Sculpture | Tjulpu Bird by Rochelle Ferguson | Tjanpi | 47 x 41cm

This exquisite bird sculpture draws on the traditional practice of making manguri rings - a ring worn on the head made of woven grasses and cloth. Working with fibre in this way has become a fundamental part of Central and Western desert culture.  Here we see traditional techniques re-imagined using a mix of  traditional and contemporary materials - including wool! The result is a strikingly bold and colourful sculptural piece with layers of historical significance.

Rochelle Ferguson is a young woman from Irruntyju (Wingellina) community in WA. She has spent most of her adult years in Alice Springs with her family and her children. She is learning her weaving skills from her mother Ann Cleary who is an accomplished artist from WA. Rochelle and her mother have a style of weaving that is quite different from any other at Tjanpi and incorporates grasses they have found in a secret spot along the river bed due to the high levels of rain over the past year. Her style is very intricate and she dyes the grasses herself.

Tjanpi Desert Weavers is a social enterprise of the Ngaanyatjarra Pitjantjatjara Yakunytjatjara (NPY) Women’s Council, working with women in the remote Central and Western desert regions who earn an income from contemporary fibre art. Tjanpi (meaning grass in Pitjantjatjara language) represents over 400 Anangu/Yarnangu women artists from 26 remote communities on the NPY lands.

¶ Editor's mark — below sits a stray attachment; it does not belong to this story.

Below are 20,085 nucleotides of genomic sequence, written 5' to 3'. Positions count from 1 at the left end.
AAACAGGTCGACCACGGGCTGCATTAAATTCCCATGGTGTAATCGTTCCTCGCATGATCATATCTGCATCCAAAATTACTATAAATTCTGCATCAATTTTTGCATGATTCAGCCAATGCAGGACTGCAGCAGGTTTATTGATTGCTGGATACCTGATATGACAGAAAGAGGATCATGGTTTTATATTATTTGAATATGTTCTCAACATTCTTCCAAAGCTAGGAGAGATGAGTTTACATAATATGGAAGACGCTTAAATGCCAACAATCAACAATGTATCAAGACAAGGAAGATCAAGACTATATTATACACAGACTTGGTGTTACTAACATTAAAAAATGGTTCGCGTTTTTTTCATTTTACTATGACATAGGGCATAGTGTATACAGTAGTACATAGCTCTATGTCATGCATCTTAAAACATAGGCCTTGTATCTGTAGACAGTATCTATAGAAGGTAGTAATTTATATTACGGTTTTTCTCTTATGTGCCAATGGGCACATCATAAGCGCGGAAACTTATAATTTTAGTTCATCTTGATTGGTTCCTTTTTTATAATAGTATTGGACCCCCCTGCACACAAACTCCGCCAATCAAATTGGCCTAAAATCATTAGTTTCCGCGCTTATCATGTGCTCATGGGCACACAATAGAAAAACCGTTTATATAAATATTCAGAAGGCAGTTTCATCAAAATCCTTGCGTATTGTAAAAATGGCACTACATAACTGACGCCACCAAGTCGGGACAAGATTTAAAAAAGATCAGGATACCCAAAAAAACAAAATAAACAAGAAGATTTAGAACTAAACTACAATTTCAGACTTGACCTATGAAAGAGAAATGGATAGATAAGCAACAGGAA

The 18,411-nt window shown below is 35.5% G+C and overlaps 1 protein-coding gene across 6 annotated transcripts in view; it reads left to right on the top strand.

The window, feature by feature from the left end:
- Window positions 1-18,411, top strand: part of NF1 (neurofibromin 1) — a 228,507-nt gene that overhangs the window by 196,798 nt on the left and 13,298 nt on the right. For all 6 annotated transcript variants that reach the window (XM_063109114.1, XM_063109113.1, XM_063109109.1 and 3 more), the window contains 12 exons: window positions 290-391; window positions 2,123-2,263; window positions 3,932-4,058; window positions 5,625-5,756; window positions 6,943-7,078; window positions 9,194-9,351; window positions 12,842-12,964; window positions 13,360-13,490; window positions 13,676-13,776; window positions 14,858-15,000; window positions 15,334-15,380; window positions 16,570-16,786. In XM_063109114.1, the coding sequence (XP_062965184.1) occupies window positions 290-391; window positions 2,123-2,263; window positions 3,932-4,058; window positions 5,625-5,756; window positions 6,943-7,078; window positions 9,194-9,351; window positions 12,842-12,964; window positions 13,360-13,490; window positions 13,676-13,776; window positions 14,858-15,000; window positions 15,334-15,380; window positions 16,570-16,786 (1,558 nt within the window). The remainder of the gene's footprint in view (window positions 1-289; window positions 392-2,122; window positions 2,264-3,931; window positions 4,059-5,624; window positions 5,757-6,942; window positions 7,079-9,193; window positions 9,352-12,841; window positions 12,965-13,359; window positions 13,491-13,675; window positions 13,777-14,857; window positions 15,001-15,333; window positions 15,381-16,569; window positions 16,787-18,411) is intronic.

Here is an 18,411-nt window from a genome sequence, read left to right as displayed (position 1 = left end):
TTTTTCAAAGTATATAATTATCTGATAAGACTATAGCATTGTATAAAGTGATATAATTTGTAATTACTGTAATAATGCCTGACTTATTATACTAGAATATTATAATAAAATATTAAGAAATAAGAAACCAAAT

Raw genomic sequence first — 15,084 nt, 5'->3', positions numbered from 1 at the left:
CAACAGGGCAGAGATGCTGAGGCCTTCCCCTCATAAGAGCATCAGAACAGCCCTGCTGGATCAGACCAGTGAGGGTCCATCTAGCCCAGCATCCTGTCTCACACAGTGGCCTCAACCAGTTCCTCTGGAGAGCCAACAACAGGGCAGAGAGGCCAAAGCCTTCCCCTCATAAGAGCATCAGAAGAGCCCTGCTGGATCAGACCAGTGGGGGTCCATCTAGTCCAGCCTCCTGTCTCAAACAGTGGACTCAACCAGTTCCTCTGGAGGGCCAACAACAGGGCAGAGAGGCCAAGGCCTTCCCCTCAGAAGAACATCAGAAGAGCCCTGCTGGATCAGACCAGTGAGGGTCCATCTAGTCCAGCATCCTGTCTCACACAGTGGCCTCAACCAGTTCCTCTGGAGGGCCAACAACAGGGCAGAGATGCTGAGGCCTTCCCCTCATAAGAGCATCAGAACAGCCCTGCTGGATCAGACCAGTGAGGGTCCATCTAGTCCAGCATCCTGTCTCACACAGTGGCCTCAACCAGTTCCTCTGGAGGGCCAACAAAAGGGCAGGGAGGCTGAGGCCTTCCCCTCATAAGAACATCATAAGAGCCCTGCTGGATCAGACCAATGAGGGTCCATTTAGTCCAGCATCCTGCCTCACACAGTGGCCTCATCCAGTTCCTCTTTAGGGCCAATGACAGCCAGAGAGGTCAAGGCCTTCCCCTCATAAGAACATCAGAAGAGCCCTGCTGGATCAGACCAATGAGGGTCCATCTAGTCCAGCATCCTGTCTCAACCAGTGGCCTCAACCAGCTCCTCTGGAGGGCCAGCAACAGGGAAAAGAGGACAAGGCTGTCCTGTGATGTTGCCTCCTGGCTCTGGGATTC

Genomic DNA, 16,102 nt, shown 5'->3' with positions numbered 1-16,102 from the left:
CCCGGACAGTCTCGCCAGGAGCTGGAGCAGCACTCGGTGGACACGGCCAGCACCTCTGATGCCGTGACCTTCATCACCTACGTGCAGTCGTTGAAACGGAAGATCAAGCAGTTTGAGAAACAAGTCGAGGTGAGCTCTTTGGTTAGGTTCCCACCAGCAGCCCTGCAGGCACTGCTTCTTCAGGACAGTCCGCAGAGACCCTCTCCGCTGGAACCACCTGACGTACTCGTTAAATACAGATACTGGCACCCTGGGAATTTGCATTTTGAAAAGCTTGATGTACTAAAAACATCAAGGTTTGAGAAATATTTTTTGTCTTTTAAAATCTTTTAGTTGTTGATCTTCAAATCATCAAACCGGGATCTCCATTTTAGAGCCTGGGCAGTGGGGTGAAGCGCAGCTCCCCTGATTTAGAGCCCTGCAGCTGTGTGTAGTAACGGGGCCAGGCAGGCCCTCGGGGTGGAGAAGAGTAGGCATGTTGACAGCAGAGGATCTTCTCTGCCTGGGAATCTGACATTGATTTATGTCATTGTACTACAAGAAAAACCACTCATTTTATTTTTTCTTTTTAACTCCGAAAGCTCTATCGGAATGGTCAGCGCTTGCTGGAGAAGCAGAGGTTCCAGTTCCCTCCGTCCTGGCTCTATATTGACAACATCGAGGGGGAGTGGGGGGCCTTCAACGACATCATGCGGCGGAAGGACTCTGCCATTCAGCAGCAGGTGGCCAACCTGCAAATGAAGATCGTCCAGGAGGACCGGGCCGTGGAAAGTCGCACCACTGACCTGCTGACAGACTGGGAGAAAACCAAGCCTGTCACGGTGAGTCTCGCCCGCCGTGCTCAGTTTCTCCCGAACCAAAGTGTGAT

Tjanpi artists use native grasses to make spectacular contemporary fibre art, weaving beautiful baskets and sculptures and displaying endless creativity and inventiveness. Tjanpi embodies the energies and rhythms of Country, culture and community. The shared stories, skills and experiences of this wide-reaching network of mothers, daughters, aunties, sisters and grandmothers form the bloodline of the desert weaving phenomenon and have fuelled Tjanpi’s rich history of collaborative practice.

You can view other works by Tjanpi Desert Weaver by clicking here.

Materials: Tjanpi (dry harvested grass), wool, raffia
Size: 47 (L) x 41cm (W)
Please note these measurements are approximate due to the 3D nature of Tjanpi sculptures.

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